U.S. Grazing Service > Bureau of Land Management 8S-21E-5
July 4, 1940: "The look-out station is now completed on Baldy butte, northwest of Paul, where the look-out station attendant can observe fires throughout the entire desert north of Snake river in this area." (The Herald-Bulletin)
July 11, 1946: "Grazing service fire-fighting crews from Shoshone this afternoon are still battling a range fire that broke out about 7:30 a.m. today on Kimama butte between Paul and Kimama. About 100 acres of desert land is being burned and lookouts at Kimama butte lookout station reported this afternoon that the fire 'was being knocked out but it is still not under control.' Two large tank trucks were sent from Shoshone to combat the flames. Lookouts said that although the flames were shooting high into the air this morning that the fire was not raging so ferociously this afternoon." (Times-News)
July 22, 1947: "The Laidlaw park fire reduced to ashes at 20,000 acres of brush and grass before it was brought under control Monday, J.A. Keith, district grazier said. A full report on the acreage still has not been received. Keith explained that because the fire was a considerable distance from any lookout station and that because of a shortage of appropriations the Kimama butte lookout station isn't manned this year, the fire was not noticed until Monday morning. The fire was set by lightning Sunday morning and had burned several thousand acres before it was discovered." (Times-News)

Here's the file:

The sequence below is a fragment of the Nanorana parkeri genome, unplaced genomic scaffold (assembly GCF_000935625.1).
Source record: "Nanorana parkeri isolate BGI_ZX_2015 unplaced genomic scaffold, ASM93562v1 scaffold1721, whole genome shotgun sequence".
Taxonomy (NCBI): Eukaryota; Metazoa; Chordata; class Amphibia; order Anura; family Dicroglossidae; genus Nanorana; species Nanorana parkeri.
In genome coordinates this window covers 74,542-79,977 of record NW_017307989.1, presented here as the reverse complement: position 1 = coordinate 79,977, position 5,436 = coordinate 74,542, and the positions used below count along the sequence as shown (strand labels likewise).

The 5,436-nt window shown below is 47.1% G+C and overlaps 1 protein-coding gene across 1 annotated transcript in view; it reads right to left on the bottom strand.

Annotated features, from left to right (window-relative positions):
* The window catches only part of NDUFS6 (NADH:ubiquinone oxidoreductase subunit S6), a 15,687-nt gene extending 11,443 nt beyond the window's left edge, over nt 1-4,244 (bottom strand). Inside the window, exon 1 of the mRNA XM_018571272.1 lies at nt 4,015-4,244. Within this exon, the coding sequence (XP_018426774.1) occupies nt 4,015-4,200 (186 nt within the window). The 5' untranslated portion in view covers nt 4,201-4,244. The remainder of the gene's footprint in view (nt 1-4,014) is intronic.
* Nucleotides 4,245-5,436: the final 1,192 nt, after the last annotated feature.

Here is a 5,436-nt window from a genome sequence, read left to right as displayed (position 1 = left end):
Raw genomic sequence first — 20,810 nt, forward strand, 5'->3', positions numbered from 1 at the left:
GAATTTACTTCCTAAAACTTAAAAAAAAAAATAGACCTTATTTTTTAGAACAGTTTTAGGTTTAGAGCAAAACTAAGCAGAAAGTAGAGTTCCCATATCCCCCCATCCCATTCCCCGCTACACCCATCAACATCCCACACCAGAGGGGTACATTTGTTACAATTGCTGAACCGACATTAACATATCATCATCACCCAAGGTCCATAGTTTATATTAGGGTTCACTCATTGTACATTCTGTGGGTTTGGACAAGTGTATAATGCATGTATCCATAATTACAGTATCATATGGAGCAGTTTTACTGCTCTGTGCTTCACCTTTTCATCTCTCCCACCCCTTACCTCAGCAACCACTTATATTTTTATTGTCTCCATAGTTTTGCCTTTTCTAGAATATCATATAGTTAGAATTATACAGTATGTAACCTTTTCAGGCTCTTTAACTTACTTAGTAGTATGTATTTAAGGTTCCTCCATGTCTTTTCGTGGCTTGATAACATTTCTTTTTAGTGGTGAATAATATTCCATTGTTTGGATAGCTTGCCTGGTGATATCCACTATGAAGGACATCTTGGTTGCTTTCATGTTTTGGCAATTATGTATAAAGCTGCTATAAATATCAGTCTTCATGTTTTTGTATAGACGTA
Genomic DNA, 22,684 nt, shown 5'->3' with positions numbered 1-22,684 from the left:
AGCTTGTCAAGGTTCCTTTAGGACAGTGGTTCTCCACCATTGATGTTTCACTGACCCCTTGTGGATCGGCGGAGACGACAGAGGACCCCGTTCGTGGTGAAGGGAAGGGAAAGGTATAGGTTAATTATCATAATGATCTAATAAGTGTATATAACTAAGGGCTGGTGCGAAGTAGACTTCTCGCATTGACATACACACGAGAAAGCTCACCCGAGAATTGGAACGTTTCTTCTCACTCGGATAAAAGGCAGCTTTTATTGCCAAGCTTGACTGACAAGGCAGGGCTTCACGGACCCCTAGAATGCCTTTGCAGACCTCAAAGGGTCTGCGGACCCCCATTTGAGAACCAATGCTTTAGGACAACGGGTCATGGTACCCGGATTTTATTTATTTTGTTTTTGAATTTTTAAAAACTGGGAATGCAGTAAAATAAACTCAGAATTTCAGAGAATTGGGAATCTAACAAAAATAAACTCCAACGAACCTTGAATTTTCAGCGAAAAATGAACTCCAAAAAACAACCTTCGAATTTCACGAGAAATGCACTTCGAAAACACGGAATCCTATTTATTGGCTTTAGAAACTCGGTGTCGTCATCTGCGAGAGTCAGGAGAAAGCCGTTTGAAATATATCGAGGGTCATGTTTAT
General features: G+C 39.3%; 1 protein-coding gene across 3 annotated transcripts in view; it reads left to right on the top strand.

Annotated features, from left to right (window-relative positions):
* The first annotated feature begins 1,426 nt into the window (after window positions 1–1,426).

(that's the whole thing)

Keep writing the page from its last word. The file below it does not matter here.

September 17, 1953: "A range fire burned 4,000 acres in Lincoln County when it roared out of control after a Tuesday night lightning storm. The blaze started from a bolt of lightning which hit within 50 feet of the Kimama fire lookout station." (The Post-Register)
July 6, 1958: "Anyone looking for some excitement? If so, there are two cougars about a quarter of a mile from the Kimama Butte lookout station that are just inviting a hunt. The two have been seen four or five days in a row by Walter Chapman, keeper at the station. Chapman says if anyone wants to go hunting in the area, he will be glad to direct them to the spot where he has seen the cougars. He suspects there is a nest of them there." (Twin Falls Times News)
October 21, 1962: "Mr. and Mrs. Boyd Walton returned to Shoshone after spending the summer at Kimama Butte lookout station. They have lived there since June 13." (The Times-News)
1975: New cab. (Kresek)
2003: Destroyed (Kresek)
The NGS Data Sheet
DESCRIBED BY COAST AND GEODETIC SURVEY 1950 (WRH) STATION IS THE PEAK OF THE POINTED ROOF OF THE KIMAMA BUTTE LOOKOUT HOUSE. THE HOUSE IS A SQUARE FRAME STRUCTURE WITH WINDOWS ON ALL FOUR SIDES. IT IS OPERATED BY THE DEPARTMENT OF INTERIOR, BUREAU OF LAND MANAGEMENT, AND SERVES BOTH AS A FIRE LOOKOUT STATION AND A WEATHER STATION.
IT IS LOCATED 16 MILES NORTH-NORTHWEST OF BURLEY, 15 MILES NORTHWEST OF RUPERT, AND 8 MILES SOUTHWEST OF KIMAMA, ON THE HIGHEST POINT OF KIMAMA BUTTE, A SOLITARY HILL RISING ABOVE THE SAGEBRUSH COVERED FLATS. A SECOND HOUSE, THE DWELLING OF THE LOOKOUT ATTENDANT, IS LOCATED ABOUT 170 YARDS NORTHEAST OF AND ABOUT 150 FEET LOWER THAN THE LOOKOUT, ON THE FIRST SHOULDER BELOW THE TOP.